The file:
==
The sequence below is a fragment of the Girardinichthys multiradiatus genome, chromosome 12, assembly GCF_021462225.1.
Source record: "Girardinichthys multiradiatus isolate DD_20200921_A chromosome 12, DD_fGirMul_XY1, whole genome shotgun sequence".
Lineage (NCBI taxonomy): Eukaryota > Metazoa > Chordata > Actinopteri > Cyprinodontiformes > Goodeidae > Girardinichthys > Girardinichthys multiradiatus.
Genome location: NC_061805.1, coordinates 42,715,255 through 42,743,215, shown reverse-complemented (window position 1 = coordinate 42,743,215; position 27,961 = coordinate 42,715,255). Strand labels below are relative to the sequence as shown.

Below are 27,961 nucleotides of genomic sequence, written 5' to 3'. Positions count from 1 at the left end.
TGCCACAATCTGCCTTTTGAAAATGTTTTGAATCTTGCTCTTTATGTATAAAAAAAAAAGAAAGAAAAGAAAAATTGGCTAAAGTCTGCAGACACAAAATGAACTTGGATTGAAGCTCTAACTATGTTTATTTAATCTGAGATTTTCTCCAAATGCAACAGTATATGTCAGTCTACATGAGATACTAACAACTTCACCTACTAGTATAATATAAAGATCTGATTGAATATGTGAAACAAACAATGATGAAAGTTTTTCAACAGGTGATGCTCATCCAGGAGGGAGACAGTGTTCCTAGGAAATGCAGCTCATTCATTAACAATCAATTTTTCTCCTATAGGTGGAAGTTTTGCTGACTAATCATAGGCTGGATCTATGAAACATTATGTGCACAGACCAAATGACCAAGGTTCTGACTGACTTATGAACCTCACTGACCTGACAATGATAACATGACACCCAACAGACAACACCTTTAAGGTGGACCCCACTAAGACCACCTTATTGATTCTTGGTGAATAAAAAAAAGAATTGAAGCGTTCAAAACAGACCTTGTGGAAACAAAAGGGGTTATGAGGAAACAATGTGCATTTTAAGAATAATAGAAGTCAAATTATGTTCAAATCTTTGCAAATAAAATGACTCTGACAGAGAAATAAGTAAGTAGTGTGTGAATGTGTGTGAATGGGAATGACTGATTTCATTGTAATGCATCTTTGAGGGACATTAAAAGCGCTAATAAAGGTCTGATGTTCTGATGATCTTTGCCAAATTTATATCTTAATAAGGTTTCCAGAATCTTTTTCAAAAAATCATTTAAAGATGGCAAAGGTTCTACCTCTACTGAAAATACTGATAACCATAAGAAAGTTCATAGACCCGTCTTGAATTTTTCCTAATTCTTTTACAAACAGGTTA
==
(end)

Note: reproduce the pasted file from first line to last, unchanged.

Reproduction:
The sequence below is a fragment of the Girardinichthys multiradiatus genome, chromosome 12, assembly GCF_021462225.1.
Source record: "Girardinichthys multiradiatus isolate DD_20200921_A chromosome 12, DD_fGirMul_XY1, whole genome shotgun sequence".
Lineage (NCBI taxonomy): Eukaryota > Metazoa > Chordata > Actinopteri > Cyprinodontiformes > Goodeidae > Girardinichthys > Girardinichthys multiradiatus.
Genome location: NC_061805.1, coordinates 42,715,255 through 42,743,215, shown reverse-complemented (window position 1 = coordinate 42,743,215; position 27,961 = coordinate 42,715,255). Strand labels below are relative to the sequence as shown.

Below are 27,961 nucleotides of genomic sequence, written 5' to 3'. Positions count from 1 at the left end.
TGCCACAATCTGCCTTTTGAAAATGTTTTGAATCTTGCTCTTTATGTATAAAAAAAAAAGAAAGAAAAGAAAAATTGGCTAAAGTCTGCAGACACAAAATGAACTTGGATTGAAGCTCTAACTATGTTTATTTAATCTGAGATTTTCTCCAAATGCAACAGTATATGTCAGTCTACATGAGATACTAACAACTTCACCTACTAGTATAATATAAAGATCTGATTGAATATGTGAAACAAACAATGATGAAAGTTTTTCAACAGGTGATGCTCATCCAGGAGGGAGACAGTGTTCCTAGGAAATGCAGCTCATTCATTAACAATCAATTTTTCTCCTATAGGTGGAAGTTTTGCTGACTAATCATAGGCTGGATCTATGAAACATTATGTGCACAGACCAAATGACCAAGGTTCTGACTGACTTATGAACCTCACTGACCTGACAATGATAACATGACACCCAACAGACAACACCTTTAAGGTGGACCCCACTAAGACCACCTTATTGATTCTTGGTGAATAAAAAAAAGAATTGAAGCGTTCAAAACAGACCTTGTGGAAACAAAAGGGGTTATGAGGAAACAATGTGCATTTTAAGAATAATAGAAGTCAAATTATGTTCAAATCTTTGCAAATAAAATGACTCTGACAGAGAAATAAGTAAGTAGTGTGTGAATGTGTGTGAATGGGAATGACTGATTTCATTGTAATGCATCTTTGAGGGACATTAAAAGCGCTAATAAAGGTCTGATGTTCTGATGATCTTTGCCAAATTTATATCTTAATAAGGTTTCCAGAATCTTTTTCAAAAAATCATTTAAAGATGGCAAAGGTTCTACCTCTACTGAAAATACTGATAACCATAAGAAAGTTCATAGACCCGTCTTGAATTTTTCCTAATTCTTTTACAAACAGGTTA